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 2005-12-16, 17:55 #1 Robot2357   Dec 2005 Italy 2 Posts lucas-lehmer theorem Hello, there are various generalization of the lucas-lehmer test,for example one is in http://mathworld.wolfram.com/Lucas-LehmerTest.html for N+1. I think that i've found another generalization to the theorem and proved the sufficent part. but it seems that the necessary part is beyond my mathematical skill.so,suppose that the theorem that i'm speak about it is not know,my question is: do i have to spent months(years?) to gain the right amount of math knowledge and try to complete the proof,and maybe let another person discover the same thing, or it's better to release an incomplete theorem and let the necessary part to someone else?
2005-12-16, 18:04   #2
John Renze

Nov 2005

24×3 Posts

Quote:
 Originally Posted by Robot2357 do i have to spent months(years?) to gain the right amount of math knowledge and try to complete the proof,and maybe let another person discover the same thing, or it's better to release an incomplete theorem and let the necessary part to someone else?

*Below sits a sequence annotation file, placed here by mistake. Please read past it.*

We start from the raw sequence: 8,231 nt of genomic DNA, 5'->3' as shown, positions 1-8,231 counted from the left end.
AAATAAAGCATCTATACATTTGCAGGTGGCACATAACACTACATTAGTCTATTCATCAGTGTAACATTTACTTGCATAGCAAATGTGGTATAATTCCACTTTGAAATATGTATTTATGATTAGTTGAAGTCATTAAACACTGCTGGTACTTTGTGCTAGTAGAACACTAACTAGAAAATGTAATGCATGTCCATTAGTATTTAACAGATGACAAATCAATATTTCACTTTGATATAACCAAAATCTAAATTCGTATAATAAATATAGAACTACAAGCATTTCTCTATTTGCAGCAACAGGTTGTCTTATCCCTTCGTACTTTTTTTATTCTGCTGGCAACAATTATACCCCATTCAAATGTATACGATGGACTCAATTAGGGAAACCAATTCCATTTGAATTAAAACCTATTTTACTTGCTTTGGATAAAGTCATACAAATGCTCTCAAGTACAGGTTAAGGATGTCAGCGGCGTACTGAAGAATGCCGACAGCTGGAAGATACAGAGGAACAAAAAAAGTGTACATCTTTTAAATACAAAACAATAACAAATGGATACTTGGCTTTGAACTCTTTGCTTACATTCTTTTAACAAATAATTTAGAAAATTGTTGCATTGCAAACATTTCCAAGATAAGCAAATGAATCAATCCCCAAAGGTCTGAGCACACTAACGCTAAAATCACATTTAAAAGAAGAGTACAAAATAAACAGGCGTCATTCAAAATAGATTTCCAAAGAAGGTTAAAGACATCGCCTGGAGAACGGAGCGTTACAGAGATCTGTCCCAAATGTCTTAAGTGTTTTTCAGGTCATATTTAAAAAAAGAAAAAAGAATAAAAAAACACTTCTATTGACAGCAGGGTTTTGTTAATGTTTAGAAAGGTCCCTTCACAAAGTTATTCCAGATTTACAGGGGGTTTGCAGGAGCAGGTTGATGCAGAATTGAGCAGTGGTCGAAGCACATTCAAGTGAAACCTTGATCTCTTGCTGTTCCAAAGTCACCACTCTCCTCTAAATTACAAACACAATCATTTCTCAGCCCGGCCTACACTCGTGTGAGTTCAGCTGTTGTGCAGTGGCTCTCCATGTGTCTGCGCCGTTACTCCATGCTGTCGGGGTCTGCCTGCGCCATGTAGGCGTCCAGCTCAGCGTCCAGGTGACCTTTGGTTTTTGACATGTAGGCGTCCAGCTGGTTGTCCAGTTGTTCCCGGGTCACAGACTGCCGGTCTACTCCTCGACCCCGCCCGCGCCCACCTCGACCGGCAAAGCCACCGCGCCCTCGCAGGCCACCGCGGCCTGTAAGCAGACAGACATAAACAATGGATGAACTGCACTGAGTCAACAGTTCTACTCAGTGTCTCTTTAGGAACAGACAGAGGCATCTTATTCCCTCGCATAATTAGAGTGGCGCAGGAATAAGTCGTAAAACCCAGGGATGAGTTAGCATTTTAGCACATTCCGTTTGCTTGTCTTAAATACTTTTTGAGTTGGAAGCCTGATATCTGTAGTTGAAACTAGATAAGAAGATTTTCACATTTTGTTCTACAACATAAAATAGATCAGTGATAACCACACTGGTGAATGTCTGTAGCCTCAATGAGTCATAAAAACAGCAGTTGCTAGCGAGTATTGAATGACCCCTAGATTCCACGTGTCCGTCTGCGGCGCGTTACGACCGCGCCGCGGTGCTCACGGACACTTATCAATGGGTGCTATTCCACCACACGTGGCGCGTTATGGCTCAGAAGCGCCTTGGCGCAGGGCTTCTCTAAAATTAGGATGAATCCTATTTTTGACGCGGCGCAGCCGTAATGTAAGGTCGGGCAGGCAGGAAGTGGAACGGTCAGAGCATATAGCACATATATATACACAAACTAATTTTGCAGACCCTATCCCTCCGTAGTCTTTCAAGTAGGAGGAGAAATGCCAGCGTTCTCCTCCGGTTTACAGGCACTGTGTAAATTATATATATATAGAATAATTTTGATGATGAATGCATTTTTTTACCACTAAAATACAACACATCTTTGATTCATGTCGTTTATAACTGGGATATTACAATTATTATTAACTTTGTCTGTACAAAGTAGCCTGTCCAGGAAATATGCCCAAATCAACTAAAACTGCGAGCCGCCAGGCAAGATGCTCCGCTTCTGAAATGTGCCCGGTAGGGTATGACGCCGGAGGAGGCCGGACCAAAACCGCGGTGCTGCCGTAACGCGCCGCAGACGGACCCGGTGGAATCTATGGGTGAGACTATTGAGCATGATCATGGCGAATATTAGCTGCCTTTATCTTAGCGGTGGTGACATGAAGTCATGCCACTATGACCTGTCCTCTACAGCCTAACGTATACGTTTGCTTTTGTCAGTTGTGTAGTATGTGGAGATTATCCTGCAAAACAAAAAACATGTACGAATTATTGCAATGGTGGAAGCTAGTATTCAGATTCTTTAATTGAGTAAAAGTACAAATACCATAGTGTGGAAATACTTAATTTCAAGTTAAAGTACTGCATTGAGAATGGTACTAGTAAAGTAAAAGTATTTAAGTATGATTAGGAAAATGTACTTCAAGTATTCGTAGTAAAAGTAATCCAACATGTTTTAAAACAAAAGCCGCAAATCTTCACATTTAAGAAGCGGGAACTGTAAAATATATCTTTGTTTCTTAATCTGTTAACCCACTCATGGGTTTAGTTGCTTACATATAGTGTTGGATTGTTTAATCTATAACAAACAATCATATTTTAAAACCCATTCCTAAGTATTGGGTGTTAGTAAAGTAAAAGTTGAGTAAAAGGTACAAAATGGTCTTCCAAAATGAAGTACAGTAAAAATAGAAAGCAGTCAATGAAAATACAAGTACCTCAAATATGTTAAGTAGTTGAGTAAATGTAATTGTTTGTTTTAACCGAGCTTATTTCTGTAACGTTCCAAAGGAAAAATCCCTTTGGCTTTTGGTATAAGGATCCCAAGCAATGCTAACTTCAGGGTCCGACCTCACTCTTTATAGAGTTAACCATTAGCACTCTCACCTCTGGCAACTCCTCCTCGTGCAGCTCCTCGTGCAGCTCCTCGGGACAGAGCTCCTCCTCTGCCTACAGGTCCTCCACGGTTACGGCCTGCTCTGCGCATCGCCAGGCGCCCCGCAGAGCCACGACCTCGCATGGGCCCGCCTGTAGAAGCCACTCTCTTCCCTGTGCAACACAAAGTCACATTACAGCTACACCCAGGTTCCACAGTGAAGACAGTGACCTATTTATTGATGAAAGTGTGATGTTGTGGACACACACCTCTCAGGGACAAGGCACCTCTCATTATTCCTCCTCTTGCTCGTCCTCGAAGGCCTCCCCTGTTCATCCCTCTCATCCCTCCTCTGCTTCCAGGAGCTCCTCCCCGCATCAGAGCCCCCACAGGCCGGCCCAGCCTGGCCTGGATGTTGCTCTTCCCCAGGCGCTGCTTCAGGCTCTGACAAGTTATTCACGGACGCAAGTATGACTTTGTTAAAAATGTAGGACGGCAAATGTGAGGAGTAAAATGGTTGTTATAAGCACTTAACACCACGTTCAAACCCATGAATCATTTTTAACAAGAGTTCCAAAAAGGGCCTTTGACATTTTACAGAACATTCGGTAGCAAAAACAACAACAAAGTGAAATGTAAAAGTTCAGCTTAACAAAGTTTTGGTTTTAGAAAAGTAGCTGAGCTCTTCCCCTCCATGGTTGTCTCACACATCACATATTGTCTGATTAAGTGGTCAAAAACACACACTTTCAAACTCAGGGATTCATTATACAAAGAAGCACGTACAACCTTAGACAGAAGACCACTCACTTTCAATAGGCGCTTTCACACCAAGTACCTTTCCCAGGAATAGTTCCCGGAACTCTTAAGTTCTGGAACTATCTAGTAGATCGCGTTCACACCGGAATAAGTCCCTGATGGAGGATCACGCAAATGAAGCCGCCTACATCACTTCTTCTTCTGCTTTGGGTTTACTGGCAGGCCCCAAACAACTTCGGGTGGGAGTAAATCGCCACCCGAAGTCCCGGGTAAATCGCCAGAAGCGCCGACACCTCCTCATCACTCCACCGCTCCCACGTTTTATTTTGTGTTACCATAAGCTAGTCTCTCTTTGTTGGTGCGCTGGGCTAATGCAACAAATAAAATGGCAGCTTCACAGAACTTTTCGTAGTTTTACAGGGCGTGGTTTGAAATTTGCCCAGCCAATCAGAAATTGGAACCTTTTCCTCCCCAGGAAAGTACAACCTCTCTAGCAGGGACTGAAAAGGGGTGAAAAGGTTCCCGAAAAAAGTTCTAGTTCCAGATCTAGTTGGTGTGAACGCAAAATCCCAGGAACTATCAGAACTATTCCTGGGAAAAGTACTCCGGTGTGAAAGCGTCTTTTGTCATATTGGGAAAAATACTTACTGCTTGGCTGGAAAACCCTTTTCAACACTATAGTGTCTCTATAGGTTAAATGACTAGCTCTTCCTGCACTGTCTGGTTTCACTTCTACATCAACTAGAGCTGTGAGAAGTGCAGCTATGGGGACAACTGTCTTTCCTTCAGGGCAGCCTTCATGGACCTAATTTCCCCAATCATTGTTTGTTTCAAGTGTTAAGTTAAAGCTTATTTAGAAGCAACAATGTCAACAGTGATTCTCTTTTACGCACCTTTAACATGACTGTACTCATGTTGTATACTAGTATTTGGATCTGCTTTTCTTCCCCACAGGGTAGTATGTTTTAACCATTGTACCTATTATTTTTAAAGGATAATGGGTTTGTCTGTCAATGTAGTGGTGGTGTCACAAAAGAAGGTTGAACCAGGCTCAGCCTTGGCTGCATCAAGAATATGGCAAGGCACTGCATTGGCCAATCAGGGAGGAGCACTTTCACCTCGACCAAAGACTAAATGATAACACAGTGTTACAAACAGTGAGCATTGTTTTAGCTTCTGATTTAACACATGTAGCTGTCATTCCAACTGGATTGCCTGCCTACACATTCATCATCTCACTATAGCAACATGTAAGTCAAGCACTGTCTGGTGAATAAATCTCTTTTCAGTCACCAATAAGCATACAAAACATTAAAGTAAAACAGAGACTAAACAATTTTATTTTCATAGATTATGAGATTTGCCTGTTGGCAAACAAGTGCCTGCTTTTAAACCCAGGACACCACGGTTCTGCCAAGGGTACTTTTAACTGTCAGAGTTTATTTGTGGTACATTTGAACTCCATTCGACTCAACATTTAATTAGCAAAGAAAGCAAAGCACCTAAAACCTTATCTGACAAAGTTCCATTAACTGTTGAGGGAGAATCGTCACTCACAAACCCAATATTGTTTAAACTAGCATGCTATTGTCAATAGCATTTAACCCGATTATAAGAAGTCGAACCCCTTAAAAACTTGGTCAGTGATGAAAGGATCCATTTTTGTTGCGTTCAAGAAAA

Mathematics is a collaborative endeavor. Post what you know here and people will discuss it.

John

2005-12-16, 19:27   #3
T.Rex

Feb 2004
France

16248 Posts

Quote:
 Originally Posted by Robot2357 Hello, there are various generalization of the lucas-lehmer test, ... I think that i've found another generalization to the theorem and proved the sufficent part.
It is not widely known that the LLT can be used to prove the primality of other numbers than Mersenne numbers. Moreover, many people think that only numbers N for which a factorization of N+1 is known (like Mersenne numbers) can be proved prime by the LLT. As an example, the LLT can also be used for Fermat numbers, see my paper.
It is the same for the Pépin's test. It can be used for proving the primality of a kind of Generalized Fermat Numbers, see Saouter .
Let describe your findings here. Better Mathematicians than me will help you to understand if it is new or not.
Tony

Last fiddled with by T.Rex on 2005-12-16 at 19:32

 2006-12-19, 17:24 #4 hoca     Dec 2006 3 Posts new one S(n)=2*S(n-1)^2 -1 where S(0)=2
2006-12-20, 17:40   #5
ewmayer
2ω=0

Sep 2002
República de California

22×32×17×19 Posts

Quote:
 Originally Posted by hoca S(n)=2*S(n-1)^2 -1 where S(0)=2
A.k.a. "LLT in slight disguise."

2006-12-20, 17:44   #6
R.D. Silverman

Nov 2003

11101001001002 Posts

Quote:
 Originally Posted by hoca S(n)=2*S(n-1)^2 -1 where S(0)=2

 2013-06-15, 03:10 #7 princeps   Nov 2011 22×3 Posts Last fiddled with by princeps on 2013-06-15 at 03:12

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